Comparison of the kappa-opioid receptor antagonist DIPPA in tests of anxiety-like behavior between wistar kyoto and sprague dawley rats

Gregory V. Carr, I. Lucki

Research output: Contribution to journalArticlepeer-review

Abstract

Rationale Recent, evidence suggests a role for the dynorphin/ kappa-opioid receptor (KOR) system in the expression of stress-induced behaviors. Wistar Kyoto (WKY) rats exhibit increased depression-like and anxiety-like responses in behavioral tests compared to other strains and may be a model of comorbid depression and anxiety characterized by increased activity within the dynorphin/KOR system. Though KOR antagonists produce antidepressant-like effects in WKY rats, their effects in tests of anxiety-like behavior have not been examined in the WKY strain. Objective The aim of the current study was to investigate the effects of the KOR antagonist 2-(3,4-dichlorophenyl)-Nmethyl-N- [(1S)-1-(3-isothiocyanatophenyl)-2-(1-pyrrolidinyl) ethyl] acetamide hydrochloride (DIPPA) on the behavior of WKY rats and Sprague Dawley (SD) rats in tests of anxietylike behavior. Methods The novelty-induced hypophagia and defensive burying tests were used to measure anxiety-like behavior in WKY and SD rats and determine the effects of DIPPA on anxiety-like behavior in both strains. Results WKY rats displayed greater amounts of anxietylike behavior compared to SD rats. DIPPA produced anxiolytic-like effects in both tests in both strains. Conclusions WKY rats display more anxiety-like behavior at baseline compared to SD rats, and DIPPA produced anxiolytic-like effects in both WKY and SD rats. These findings support previous research suggesting that. KOR antagonists possess anxiolytic-like properties and may potentially represent a novel class of treatments for mood disorders.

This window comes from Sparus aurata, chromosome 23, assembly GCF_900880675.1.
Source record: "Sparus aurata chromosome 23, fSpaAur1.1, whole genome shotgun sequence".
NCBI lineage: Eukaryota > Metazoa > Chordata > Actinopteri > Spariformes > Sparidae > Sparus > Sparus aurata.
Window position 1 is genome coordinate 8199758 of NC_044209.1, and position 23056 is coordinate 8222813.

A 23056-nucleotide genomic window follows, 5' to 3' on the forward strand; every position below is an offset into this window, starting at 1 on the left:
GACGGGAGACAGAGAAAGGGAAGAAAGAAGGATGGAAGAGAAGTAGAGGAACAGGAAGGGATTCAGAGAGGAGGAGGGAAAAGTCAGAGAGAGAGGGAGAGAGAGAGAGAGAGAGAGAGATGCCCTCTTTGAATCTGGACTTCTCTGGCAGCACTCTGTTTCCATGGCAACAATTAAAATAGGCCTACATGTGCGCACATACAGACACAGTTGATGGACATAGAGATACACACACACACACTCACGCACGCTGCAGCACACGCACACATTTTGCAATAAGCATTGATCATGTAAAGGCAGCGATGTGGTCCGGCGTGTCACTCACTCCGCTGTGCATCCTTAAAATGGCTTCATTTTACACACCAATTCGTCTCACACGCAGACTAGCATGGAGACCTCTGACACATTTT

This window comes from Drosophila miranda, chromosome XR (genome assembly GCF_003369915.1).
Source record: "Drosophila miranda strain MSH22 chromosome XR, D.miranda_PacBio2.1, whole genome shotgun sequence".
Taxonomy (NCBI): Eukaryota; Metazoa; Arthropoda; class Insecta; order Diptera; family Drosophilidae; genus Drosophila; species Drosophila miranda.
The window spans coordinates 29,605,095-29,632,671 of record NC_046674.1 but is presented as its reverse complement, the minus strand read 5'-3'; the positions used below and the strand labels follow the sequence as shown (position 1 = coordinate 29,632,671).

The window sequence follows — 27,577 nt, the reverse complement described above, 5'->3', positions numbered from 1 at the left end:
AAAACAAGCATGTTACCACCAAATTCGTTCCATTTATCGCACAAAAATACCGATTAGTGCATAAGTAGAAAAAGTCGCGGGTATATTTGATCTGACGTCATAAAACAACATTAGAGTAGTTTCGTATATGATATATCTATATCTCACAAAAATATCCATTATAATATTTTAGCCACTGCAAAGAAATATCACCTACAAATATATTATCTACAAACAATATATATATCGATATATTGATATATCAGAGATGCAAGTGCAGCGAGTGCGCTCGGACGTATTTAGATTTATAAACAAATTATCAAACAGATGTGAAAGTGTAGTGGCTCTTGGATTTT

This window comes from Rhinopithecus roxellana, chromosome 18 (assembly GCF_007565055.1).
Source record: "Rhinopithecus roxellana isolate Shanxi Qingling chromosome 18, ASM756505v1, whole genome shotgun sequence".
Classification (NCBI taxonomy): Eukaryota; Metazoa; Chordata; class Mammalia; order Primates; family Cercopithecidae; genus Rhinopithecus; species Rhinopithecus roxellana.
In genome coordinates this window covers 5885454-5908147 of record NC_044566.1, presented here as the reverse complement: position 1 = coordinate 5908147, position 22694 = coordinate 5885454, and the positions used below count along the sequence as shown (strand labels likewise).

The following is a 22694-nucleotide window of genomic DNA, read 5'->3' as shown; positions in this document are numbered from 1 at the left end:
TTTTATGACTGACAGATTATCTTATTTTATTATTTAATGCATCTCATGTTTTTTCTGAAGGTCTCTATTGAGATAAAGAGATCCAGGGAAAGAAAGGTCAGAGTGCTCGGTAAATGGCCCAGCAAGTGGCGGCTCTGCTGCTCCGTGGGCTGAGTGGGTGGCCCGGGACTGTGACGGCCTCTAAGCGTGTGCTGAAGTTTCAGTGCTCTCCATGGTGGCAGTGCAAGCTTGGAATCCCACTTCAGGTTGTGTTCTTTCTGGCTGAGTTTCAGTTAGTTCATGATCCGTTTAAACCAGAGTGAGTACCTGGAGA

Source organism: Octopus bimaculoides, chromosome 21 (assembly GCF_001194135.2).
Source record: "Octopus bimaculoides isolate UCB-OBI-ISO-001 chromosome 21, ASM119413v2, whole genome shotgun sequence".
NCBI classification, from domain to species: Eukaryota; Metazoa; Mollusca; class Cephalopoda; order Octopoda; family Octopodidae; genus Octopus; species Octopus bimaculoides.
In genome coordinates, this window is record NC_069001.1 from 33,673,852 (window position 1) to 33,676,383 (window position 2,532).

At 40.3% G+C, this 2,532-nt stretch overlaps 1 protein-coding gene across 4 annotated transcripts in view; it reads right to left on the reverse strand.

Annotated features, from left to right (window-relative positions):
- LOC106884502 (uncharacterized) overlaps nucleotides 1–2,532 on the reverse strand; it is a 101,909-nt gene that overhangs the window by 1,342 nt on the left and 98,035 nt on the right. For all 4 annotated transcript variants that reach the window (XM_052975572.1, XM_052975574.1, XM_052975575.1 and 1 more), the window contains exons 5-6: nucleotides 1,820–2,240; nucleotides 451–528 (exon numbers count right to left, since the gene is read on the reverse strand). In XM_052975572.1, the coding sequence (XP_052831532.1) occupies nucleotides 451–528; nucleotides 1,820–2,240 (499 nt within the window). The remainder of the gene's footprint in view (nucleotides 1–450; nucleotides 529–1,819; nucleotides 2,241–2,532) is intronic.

Original languageEnglish (US)
Pages (from-to)295-302
Number of pages8
JournalPsychopharmacology
Volume210
Issue number2
DOIs
StatePublished - Apr 2010
Externally publishedYes

Keywords

  • Anxiety
  • Defensive burying
  • Kappa-opioid receptor
  • Novelty-induced hypophagia
  • Wistar kyoto rat

ASJC Scopus subject areas

  • Pharmacology

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